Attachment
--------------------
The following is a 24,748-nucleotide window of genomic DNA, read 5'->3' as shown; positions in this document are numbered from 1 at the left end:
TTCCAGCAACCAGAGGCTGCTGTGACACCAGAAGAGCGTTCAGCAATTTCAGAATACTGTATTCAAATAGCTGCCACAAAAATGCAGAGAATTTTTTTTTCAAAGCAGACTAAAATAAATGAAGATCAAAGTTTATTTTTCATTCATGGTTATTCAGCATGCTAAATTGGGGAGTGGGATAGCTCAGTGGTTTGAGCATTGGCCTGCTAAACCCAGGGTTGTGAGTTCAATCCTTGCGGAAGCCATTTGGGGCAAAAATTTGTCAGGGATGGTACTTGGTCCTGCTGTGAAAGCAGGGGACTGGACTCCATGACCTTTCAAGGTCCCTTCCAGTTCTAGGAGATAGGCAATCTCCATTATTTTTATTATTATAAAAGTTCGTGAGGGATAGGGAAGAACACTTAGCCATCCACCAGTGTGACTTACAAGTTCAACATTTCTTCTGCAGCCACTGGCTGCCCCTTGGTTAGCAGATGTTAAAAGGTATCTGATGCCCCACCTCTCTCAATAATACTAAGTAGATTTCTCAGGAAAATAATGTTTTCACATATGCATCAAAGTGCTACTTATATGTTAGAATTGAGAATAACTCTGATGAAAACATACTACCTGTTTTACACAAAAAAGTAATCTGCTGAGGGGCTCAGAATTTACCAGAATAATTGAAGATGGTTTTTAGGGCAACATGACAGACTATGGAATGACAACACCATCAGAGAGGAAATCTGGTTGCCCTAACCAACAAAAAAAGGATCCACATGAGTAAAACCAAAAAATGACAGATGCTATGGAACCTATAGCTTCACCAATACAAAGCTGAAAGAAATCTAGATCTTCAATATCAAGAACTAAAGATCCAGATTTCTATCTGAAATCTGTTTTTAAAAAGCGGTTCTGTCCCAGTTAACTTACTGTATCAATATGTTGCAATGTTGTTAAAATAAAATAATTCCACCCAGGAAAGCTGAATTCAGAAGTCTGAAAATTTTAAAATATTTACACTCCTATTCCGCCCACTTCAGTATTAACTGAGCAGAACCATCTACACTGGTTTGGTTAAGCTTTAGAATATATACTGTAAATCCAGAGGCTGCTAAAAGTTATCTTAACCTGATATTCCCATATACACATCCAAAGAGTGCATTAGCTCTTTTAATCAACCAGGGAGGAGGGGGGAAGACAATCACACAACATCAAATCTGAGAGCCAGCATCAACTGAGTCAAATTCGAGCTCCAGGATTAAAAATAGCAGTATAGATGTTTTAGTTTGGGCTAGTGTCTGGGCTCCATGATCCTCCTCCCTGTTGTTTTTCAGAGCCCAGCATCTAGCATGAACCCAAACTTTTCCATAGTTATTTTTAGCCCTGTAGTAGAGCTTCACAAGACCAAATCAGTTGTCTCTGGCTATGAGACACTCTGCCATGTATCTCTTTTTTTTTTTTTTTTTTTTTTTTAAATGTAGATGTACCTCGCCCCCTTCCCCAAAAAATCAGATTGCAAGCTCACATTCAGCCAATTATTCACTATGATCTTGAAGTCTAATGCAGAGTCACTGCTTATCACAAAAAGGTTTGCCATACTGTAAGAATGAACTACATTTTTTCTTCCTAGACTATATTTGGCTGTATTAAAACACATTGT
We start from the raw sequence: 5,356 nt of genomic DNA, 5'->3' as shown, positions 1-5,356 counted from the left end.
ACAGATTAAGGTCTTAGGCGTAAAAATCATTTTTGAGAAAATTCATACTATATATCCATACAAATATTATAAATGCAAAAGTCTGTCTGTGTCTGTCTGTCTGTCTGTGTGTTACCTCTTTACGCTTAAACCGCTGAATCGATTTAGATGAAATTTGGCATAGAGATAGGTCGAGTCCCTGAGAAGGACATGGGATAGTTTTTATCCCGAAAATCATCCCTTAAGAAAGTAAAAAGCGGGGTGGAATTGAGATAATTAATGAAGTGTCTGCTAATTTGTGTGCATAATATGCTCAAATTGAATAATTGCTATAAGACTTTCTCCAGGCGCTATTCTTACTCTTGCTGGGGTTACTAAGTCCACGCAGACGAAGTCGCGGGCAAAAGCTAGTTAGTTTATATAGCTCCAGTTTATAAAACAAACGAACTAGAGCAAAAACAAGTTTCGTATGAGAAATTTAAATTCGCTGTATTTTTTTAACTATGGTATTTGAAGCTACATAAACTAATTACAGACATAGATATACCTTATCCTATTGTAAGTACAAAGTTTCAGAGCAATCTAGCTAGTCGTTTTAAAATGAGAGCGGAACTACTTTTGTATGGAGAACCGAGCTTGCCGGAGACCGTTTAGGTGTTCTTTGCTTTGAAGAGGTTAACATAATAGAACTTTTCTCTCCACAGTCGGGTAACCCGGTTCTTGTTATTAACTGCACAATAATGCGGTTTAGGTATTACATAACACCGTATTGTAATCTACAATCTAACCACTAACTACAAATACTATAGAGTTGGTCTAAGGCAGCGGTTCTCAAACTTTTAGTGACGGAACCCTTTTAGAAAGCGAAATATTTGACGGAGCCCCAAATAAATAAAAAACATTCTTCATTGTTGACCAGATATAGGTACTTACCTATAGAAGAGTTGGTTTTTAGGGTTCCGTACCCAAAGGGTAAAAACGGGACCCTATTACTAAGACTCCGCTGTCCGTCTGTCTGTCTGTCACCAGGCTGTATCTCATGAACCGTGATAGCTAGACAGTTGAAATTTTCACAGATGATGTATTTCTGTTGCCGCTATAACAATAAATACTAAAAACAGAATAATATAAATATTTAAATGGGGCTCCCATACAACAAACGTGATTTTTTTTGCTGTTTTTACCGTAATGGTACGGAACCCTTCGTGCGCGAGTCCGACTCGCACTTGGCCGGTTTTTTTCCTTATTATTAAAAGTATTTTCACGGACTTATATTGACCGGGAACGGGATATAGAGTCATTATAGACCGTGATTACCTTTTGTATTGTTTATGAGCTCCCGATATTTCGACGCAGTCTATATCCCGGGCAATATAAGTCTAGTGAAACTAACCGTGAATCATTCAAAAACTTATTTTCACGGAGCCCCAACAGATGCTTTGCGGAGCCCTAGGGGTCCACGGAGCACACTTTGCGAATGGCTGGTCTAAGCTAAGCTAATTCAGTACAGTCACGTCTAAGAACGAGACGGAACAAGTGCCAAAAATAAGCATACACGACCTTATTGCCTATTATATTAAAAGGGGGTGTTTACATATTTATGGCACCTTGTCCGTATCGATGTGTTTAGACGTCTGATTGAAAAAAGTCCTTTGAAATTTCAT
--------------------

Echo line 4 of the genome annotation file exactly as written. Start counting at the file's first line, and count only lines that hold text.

ACAGATTAAGGTCTTAGGCGTAAAAATCATTTTTGAGAAAATTCATACTATATATCCATACAAATATTATAAATGCAAAAGTCTGTCTGTGTCTGTCTGTCTGTCTGTGTGTTACCTCTTTACGCTTAAACCGCTGAATCGATTTAGATGAAATTTGGCATAGAGATAGGTCGAGTCCCTGAGAAGGACATGGGATAGTTTTTATCCCGAAAATCATCCCTTAAGAAAGTAAAAAGCGGGGTGGAATTGAGATAATTAATGAAGTGTCTGCTAATTTGTGTGCATAATATGCTCAAATTGAATAATTGCTATAAGACTTTCTCCAGGCGCTATTCTTACTCTTGCTGGGGTTACTAAGTCCACGCAGACGAAGTCGCGGGCAAAAGCTAGTTAGTTTATATAGCTCCAGTTTATAAAACAAACGAACTAGAGCAAAAACAAGTTTCGTATGAGAAATTTAAATTCGCTGTATTTTTTTAACTATGGTATTTGAAGCTACATAAACTAATTACAGACATAGATATACCTTATCCTATTGTAAGTACAAAGTTTCAGAGCAATCTAGCTAGTCGTTTTAAAATGAGAGCGGAACTACTTTTGTATGGAGAACCGAGCTTGCCGGAGACCGTTTAGGTGTTCTTTGCTTTGAAGAGGTTAACATAATAGAACTTTTCTCTCCACAGTCGGGTAACCCGGTTCTTGTTATTAACTGCACAATAATGCGGTTTAGGTATTACATAACACCGTATTGTAATCTACAATCTAACCACTAACTACAAATACTATAGAGTTGGTCTAAGGCAGCGGTTCTCAAACTTTTAGTGACGGAACCCTTTTAGAAAGCGAAATATTTGACGGAGCCCCAAATAAATAAAAAACATTCTTCATTGTTGACCAGATATAGGTACTTACCTATAGAAGAGTTGGTTTTTAGGGTTCCGTACCCAAAGGGTAAAAACGGGACCCTATTACTAAGACTCCGCTGTCCGTCTGTCTGTCTGTCACCAGGCTGTATCTCATGAACCGTGATAGCTAGACAGTTGAAATTTTCACAGATGATGTATTTCTGTTGCCGCTATAACAATAAATACTAAAAACAGAATAATATAAATATTTAAATGGGGCTCCCATACAACAAACGTGATTTTTTTTGCTGTTTTTACCGTAATGGTACGGAACCCTTCGTGCGCGAGTCCGACTCGCACTTGGCCGGTTTTTTTCCTTATTATTAAAAGTATTTTCACGGACTTATATTGACCGGGAACGGGATATAGAGTCATTATAGACCGTGATTACCTTTTGTATTGTTTATGAGCTCCCGATATTTCGACGCAGTCTATATCCCGGGCAATATAAGTCTAGTGAAACTAACCGTGAATCATTCAAAAACTTATTTTCACGGAGCCCCAACAGATGCTTTGCGGAGCCCTAGGGGTCCACGGAGCACACTTTGCGAATGGCTGGTCTAAGCTAAGCTAATTCAGTACAGTCACGTCTAAGAACGAGACGGAACAAGTGCCAAAAATAAGCATACACGACCTTATTGCCTATTATATTAAAAGGGGGTGTTTACATATTTATGGCACCTTGTCCGTATCGATGTGTTTAGACGTCTGATTGAAAAAAGTCCTTTGAAATTTCAT